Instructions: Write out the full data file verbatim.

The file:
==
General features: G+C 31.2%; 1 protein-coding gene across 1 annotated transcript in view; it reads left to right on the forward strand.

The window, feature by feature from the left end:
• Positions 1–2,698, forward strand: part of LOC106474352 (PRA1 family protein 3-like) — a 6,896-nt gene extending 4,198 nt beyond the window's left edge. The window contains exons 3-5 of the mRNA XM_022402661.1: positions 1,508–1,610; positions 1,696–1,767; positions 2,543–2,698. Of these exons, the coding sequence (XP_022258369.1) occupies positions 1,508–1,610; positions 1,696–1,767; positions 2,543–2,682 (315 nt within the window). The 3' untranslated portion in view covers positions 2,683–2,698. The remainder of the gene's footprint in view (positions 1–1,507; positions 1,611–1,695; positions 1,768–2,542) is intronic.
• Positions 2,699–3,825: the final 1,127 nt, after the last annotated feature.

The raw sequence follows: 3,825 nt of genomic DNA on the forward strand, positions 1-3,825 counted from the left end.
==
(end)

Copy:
General features: G+C 31.2%; 1 protein-coding gene across 1 annotated transcript in view; it reads left to right on the forward strand.

The window, feature by feature from the left end:
• Positions 1–2,698, forward strand: part of LOC106474352 (PRA1 family protein 3-like) — a 6,896-nt gene extending 4,198 nt beyond the window's left edge. The window contains exons 3-5 of the mRNA XM_022402661.1: positions 1,508–1,610; positions 1,696–1,767; positions 2,543–2,698. Of these exons, the coding sequence (XP_022258369.1) occupies positions 1,508–1,610; positions 1,696–1,767; positions 2,543–2,682 (315 nt within the window). The 3' untranslated portion in view covers positions 2,683–2,698. The remainder of the gene's footprint in view (positions 1–1,507; positions 1,611–1,695; positions 1,768–2,542) is intronic.
• Positions 2,699–3,825: the final 1,127 nt, after the last annotated feature.

The raw sequence follows: 3,825 nt of genomic DNA on the forward strand, positions 1-3,825 counted from the left end.